Such user interfaces, without which highly complex modern hand-held appliances are no longer conceivable, naturally need to be produced with national-language vocabularies for international markets in order to sell the appliances on said markets. As the complexity of the aforementioned user interfaces increases, their nationalization also becomes increasingly significant, on the one hand, and increasingly complex, on the other. It entails considerable organizational or logistical problems and high costs. While low-complexity user interfaces (for example for televisions, simple remote control units and graphical user interfaces) normally have all the relevant national-language configurations held in reserve on one and the same appliance, this becomes increasingly less appropriate with increasing complexity of the user interfaces or dialog systems, and particularly for complex voice control systems.
 The invention is therefore based on the object of specifying a method for configuring a user interface which significantly reduces the organizational and logistical complexity and makes distinct cost savings.
 This object is achieved by a method having the features of claim 1.
 The invention embraces the fundamental concept of providing the respective electronic appliance, when it is produced and delivered to the final customer, with only a rudimentary terminal component of the user interface and of allowing the respective user himself to start configuration (“nationalization”). It also embraces the concept of performing this nationalization over a communication network (e.g. the Internet, a telephone landline network or a mobile radio network) to which the appliance needs to be connected anyway or at least to which it can readily be connected. In addition, the invention covers the concept of a central station in this communication network transmitting to the terminal component at least parts of appropriate knowledge sources, specifically at least parts of one of a plurality of stored (national-language or else dialect-related) vocabularies. This configuration of the user interface is basically a final step in the manufacture of the respective appliance.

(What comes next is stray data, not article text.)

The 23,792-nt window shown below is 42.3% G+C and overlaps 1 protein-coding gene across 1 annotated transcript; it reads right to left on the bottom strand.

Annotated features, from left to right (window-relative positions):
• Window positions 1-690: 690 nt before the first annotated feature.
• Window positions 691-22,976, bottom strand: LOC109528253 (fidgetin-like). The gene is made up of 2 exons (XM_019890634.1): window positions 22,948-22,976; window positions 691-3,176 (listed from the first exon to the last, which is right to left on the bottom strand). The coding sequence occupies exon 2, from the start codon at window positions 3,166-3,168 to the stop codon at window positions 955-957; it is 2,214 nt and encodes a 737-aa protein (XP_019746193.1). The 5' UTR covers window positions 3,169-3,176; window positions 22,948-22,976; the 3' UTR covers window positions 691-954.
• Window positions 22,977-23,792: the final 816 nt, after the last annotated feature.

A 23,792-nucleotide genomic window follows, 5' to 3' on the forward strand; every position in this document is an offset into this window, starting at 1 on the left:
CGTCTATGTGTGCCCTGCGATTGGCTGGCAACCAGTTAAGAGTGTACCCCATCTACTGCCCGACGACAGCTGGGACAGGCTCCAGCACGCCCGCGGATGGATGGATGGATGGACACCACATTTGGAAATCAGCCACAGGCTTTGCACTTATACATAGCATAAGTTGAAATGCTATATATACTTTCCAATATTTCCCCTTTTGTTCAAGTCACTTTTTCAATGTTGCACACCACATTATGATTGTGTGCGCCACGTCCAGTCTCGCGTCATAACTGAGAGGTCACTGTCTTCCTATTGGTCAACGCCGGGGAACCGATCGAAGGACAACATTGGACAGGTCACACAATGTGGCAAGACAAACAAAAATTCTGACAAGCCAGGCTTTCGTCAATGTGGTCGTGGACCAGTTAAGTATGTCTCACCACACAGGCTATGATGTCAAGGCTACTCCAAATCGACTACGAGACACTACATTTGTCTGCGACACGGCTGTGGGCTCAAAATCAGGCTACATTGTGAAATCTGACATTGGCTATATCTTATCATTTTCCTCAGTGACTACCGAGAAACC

The terminal component needs to be designed to receive and to store this vocabulary and to incorporate it into the user interface. In the case of complex user interfaces with speaker-independent voice recognition, voice synthesis or voice prompts and also complex graphical user interfaces with nationalized touch-screens, the user interfaces already contain all the necessary control algorithms but the language-dependent parts of the user interface are first taken from the communication network by the final customer.